Image source: Kate O’Rourke
“The one thing that was clear for me is that I did not want to go anywhere. The talent is here.” – Raquel Urtasun, CEO and Founder of Waabi, New York Times, March 21, 2022.
On March 30 2017, almost five years ago to the day, the Vector Institute for AI was launched in Toronto. When Tomi Poutanen, Ed Clark (now partners at Radical), AI pioneer Geoff Hinton and I founded Vector, along with a group of University of Toronto AI professors, the aim was to establish Canada as a global AI powerhouse – one of the 3 leading ecosystems in the world over the next 30+ years.
We believed that would be achieved by creating an ecosystem that starts with attracting and retaining the best research talent in the world. At that point, many of the best people in AI globally were from Toronto but had left and gone on to lead AI at places like Google, DeepMind, Apple, Facebook, Tesla and more. When we asked why, the common answer was the lack of job opportunities in Canada outside of the rare opening for a professor. Our own experience at Layer 6 when recruiting superstars from the Bay Area or London was similar: people often told us that to make a decision to leave a great, high paying job, pull their kids from school, have a spouse quit their job, sell the house and possibly pay exit taxes to move to Canada was a big risk because, if the one job didn’t work out, there were then few other options for their AI skill sets.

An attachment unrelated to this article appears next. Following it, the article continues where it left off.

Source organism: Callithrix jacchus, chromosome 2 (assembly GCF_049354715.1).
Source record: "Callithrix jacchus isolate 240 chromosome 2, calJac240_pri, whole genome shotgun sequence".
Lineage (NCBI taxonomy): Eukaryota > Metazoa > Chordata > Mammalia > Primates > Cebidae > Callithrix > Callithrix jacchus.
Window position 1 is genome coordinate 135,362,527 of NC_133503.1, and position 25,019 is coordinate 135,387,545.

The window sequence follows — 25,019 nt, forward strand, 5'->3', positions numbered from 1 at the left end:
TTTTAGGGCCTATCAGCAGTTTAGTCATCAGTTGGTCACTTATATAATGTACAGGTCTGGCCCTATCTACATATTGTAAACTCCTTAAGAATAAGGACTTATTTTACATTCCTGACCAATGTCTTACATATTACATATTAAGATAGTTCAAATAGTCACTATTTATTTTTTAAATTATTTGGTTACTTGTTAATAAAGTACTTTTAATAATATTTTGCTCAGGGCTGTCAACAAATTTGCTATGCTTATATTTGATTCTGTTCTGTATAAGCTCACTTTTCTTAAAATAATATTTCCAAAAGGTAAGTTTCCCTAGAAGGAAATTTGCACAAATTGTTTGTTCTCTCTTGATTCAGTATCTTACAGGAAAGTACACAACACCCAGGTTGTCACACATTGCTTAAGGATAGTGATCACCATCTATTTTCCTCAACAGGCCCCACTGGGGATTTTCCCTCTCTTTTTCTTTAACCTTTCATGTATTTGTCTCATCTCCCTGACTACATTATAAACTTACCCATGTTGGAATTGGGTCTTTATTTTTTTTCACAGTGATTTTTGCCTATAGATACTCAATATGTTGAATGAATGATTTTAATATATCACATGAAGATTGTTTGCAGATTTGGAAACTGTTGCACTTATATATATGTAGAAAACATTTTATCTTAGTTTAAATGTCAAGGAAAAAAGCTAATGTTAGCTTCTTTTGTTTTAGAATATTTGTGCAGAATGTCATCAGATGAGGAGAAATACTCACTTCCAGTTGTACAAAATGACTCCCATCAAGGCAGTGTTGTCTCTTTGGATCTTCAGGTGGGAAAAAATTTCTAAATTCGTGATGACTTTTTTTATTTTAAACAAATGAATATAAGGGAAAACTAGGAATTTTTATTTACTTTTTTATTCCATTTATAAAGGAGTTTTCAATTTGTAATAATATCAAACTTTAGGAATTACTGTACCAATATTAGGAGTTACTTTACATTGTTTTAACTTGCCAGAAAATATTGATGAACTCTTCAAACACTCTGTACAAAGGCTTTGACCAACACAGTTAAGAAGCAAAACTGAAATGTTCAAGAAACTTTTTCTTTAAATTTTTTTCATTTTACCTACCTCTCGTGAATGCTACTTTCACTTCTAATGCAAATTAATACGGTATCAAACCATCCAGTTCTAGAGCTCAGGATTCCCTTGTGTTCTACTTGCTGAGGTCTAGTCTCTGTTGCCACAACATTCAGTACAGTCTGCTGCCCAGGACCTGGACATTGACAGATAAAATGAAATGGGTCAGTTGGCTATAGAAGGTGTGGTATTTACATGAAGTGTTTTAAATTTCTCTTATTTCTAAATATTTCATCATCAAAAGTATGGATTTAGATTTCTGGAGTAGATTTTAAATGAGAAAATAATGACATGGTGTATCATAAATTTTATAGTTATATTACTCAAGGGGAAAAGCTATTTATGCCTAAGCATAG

So the first goal of Vector was to create a critical mass of talent. Our bet was that great talent is a magnet for more great talent. By focusing first on star academics and what is required to attract and retain them (including the then fairly novel opportunity to remain an academic while also working in a company), you also attract great graduate students and a pipeline of undergrads through the affiliated universities. This is particularly important in a field such as AI, where global demand far outstrips the supply of skilled workers. So that educational talent pipeline itself draws companies, big and small. Once you have enough companies in the ecosystem, the graduating students will stay local for work. Some will start companies right out of school, and others will work for big companies where they are well trained before some leave to found or join startups. Moreover, that density of companies big and small de-risks a move to the ecosystem for top-tier talent. Now, if that initial job doesn’t work out, there are many other companies and job opportunities.
We believed that properly funding the academics was a very cheap way to start an innovation economy flywheel – no other tax incentives or government financial incentives would be required. So fundraising for Vector focused on a combination of federal, provincial and corporate sponsorship, with the money being used to pay leading researchers. In the case of the companies, the cross-section of Canadian sponsors included banks, insurance companies, and airline and car parts manufacturers in addition to tech companies like Shopify. Foreign-headquartered companies could sponsor if they also committed to opening an AI lab in the city (not just an office with salespeople or engineers). The result was that many large corporate AI labs in Toronto were launched within a few months, with companies relocating their existing employees and also attracting new talent. Now the flywheel was starting to spin!